The first advantage of human milk is that it provides a child with the mother’s antibodies, and those antibodies are very protective when it comes to infectious illnesses.14 Conversely, cow’s milk or infant formula is devoid of these protective agents. Second, white blood cells called macrophages can be passed from mother to child through breast milk.15 These macrophages may be able to provide useful immune functions while in the child’s intestinal system. Third, breast milk contains a compound called lactoferrin. This agent tends to block the growth of E. Coli in the intestine.16 This is no small matter today when many are well aware of the deadly E. Coli strains that have claimed the lives of young children. Fourth, breast milk is usually sterile (except when a mother has a breast infection or widespread bodily infection). This can significantly decrease the child’s exposure to infectious agents. On the other hand, cow’s milk is described as being "regularly contaminated" as well as being a "good culture medium" (place to grow) for dangerous infectious agents,17 as we shall see.



Other Advantages of Breast Milk

Human milk is also different from many mammalian milks because of its relatively low content of phosphorous. As I point out in Chapter 7 on protein, phosphorus appears to make calcium absorption more difficult. Thus, a child will tend to absorb more calcium from Mom’s low phosphorus milk than from phosphorus-rich cow’s milk, as explained in Figure 5: Low Absorption of Calcium from Milk.18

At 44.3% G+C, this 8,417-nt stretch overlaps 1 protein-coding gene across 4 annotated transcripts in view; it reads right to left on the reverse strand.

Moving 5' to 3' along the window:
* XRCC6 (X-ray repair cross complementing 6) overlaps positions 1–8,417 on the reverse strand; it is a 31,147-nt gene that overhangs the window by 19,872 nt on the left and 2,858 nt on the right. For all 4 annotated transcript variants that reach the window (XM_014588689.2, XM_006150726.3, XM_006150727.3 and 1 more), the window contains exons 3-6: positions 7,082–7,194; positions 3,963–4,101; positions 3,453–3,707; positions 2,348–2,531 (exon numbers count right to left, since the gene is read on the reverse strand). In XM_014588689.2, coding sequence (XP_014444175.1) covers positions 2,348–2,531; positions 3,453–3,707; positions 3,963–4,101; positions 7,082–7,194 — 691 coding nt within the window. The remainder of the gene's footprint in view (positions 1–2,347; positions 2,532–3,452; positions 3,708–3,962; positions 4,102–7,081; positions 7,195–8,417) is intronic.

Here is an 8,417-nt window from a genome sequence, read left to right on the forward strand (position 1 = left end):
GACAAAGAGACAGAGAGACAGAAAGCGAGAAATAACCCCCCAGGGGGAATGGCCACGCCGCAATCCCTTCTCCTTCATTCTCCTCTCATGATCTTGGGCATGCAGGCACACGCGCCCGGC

Furthermore, high phosphorus intake presents other problems that human milk also avoids. Some of these benefits may further explain why breast-fed infants fare better in the face of infections.19 First, on a lower phosphorus diet children have more acidic colon contents, thus making it difficult for disease-producing germs to grow in the intestine. Secondly, newborns that are on a lower phosphorus breast milk regimen are less likely to come down with a severe complication of infection called metabolic acidosis.

Beyond the prevention of infection, breast milk has a number of additional benefits. The fat from breast milk is much more easily digested than the fat from cow’s milk.20 Although fat may get a bad rap on today’s commercials and talk shows, it is a critical ingredient for early childhood development. Cow’s milk is also deficient in Vitamins C and D, whereas breast milk generally gives sufficient quantities of these two essential nutrients.21



Lactose (Milk Sugar) Intolerance